How young is too young to start talking to my child about dating?
As many of you know I have six children, five of which are girls. The thought of dating is always there and what things I should say to them, but sometime in the future. A new study came out that makes me think I should talk to the kids sooner. In this study, more than 1,400 7th-graders showed a high number of pre-teens are not only dating, but experiencing abusive relationships and sexual harassment.
I experienced sexual harassment when I was in Jr High, so I know to speak to my kids early, but I need to speak to them about abuse from boyfriends and girlfriends. This study further reinforces that need, because waiting until high school to talk about dating is just too late. Middle school is the best time to teach children about healthy relationships and prevent dating violence before it starts.
What can parents do?
Take advantage of this window of time. Educate yourself on the warning signs of teen dating abuse and learn how to start conversations with pre-teens about what behaviors should never be tolerated in a dating relationship.
Be on the watch for the subtle signs of an abusive relationship, and notice if your pre-teen:
· Receives excessive text messaging, phone calling, emailing or visiting with boyfriend or girlfriend.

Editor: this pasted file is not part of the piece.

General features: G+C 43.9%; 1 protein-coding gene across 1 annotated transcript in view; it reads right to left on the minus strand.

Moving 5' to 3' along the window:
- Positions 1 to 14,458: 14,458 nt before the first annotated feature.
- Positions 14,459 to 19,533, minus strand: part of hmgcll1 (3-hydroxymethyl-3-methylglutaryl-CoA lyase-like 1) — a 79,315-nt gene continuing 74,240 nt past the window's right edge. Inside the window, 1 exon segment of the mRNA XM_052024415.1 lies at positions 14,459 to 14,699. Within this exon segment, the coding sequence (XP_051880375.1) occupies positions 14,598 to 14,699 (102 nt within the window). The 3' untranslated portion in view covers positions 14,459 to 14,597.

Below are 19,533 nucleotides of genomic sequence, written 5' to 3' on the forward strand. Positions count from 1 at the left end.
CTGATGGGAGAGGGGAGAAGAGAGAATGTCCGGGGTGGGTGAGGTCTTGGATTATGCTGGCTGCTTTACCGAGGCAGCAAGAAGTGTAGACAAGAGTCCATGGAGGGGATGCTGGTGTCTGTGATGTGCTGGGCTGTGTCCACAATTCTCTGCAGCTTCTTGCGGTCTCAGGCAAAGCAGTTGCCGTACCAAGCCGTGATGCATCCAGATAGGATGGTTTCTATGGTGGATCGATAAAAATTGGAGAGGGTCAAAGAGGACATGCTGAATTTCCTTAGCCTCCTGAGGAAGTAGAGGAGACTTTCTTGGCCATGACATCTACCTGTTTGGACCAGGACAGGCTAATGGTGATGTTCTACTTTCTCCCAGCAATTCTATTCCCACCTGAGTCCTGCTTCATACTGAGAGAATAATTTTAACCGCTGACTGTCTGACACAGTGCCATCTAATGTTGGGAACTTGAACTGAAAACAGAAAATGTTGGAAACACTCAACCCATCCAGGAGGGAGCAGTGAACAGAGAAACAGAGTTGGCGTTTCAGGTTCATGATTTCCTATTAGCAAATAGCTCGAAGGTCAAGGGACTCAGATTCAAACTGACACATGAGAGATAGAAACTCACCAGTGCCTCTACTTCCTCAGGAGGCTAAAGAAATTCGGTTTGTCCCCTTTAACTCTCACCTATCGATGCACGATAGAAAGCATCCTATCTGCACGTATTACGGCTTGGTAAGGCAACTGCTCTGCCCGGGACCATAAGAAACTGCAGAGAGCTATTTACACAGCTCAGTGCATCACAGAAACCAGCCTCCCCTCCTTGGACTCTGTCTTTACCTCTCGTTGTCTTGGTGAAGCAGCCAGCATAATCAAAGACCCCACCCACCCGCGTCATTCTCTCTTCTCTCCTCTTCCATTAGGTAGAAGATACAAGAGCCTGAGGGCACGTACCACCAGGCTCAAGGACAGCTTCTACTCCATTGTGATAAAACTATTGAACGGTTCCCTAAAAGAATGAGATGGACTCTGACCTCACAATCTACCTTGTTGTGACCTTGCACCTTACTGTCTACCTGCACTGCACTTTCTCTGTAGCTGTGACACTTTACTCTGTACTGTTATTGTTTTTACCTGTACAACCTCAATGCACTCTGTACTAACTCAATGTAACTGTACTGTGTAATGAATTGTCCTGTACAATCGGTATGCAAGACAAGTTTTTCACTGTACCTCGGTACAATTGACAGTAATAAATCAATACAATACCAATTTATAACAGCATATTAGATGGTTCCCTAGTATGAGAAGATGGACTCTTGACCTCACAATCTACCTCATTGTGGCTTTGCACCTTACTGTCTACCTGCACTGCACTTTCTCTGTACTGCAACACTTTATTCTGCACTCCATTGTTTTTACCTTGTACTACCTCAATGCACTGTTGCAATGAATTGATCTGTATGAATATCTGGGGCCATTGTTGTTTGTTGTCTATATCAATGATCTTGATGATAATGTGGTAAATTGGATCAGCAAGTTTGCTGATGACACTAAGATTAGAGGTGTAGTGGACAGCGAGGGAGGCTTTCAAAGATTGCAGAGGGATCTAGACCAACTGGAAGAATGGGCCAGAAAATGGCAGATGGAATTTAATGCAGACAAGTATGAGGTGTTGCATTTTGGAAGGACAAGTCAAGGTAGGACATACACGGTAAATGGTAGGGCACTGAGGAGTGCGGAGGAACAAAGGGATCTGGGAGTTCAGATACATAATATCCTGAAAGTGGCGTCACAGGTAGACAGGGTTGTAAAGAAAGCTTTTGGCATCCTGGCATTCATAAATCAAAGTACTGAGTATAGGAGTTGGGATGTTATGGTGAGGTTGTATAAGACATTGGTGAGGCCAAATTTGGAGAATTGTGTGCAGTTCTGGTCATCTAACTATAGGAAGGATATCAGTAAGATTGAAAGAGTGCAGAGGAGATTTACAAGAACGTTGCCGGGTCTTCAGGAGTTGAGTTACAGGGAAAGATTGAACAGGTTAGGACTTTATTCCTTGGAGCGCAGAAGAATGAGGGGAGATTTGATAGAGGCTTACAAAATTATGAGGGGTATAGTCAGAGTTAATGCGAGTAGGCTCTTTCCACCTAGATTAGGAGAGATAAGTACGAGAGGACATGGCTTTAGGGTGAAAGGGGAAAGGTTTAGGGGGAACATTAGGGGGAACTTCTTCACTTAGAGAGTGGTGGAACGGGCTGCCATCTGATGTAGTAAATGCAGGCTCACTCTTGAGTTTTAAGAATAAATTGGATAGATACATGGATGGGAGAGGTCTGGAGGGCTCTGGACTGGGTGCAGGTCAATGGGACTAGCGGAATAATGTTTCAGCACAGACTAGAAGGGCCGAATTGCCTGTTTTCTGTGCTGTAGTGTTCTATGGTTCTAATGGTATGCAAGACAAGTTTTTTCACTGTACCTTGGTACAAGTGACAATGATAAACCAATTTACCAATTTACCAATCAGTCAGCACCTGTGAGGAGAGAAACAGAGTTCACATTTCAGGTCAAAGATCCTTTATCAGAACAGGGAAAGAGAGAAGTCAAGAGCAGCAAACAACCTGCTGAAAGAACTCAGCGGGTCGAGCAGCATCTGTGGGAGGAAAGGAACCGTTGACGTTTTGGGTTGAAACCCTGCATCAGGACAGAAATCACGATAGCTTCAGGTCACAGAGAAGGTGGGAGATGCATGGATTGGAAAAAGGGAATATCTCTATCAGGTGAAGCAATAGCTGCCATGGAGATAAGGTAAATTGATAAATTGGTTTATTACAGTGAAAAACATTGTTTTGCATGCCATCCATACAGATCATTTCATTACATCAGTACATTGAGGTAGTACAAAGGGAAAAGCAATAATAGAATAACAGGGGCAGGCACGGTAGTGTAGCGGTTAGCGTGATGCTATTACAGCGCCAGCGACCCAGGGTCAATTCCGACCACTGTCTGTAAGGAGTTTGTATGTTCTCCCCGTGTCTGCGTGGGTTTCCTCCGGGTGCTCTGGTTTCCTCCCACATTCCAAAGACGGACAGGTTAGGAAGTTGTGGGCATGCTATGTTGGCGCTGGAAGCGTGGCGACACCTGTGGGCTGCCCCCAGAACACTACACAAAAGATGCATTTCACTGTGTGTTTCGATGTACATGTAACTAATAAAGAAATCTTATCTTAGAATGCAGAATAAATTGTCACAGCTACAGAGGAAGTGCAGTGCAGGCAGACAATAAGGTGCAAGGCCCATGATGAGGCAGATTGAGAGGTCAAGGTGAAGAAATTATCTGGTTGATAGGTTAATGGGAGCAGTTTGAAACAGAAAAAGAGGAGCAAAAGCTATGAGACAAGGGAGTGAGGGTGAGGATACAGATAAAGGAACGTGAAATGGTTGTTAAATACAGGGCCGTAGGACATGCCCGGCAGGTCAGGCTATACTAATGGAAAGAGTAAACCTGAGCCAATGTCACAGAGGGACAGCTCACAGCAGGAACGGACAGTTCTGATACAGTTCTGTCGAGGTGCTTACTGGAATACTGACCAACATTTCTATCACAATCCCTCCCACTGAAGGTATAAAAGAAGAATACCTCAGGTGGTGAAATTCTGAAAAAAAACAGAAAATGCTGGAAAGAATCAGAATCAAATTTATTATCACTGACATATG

· Stops hanging out with friends or participating in family activities.
· Starts having declining grades or missing school.
· Seems afraid to disagree with his or her boyfriend or girlfriend; always does what partner wants
· Has injuries he/she tries to cover up or can’t explain
If any of the above are correct, your child may be in an unhealthy relationship.
Here are some tips for talking to your children:
· Talk to your children about peer pressure both online and off, before they are even in a relationship.
· Discuss what it means to be a good friend, laying a foundation for healthy romantic relationships later in life.
· Encourage and model healthy and safe relationships.
· Use popular culture and current events to make teachable moments with your children. Ask them what they think about relationship behaviors that they see, and discuss what’s appropriate and what’s not.
· Discuss what a healthy relationship looks like, feels like and sounds like.
These findings came from an evaluation of the Robert Wood Johnson Foundation’s national program, Start Strong: Building Healthy Teen Relationships, the largest initiative ever funded to prevent dating abuse among 11-14 year olds in 11 different communities across the U.S. To learn more about how to start conversations with your child, and increase your knowledge about teen dating abuse visit www.startstrongparents.org, for free parent resources available in English and Spanish.
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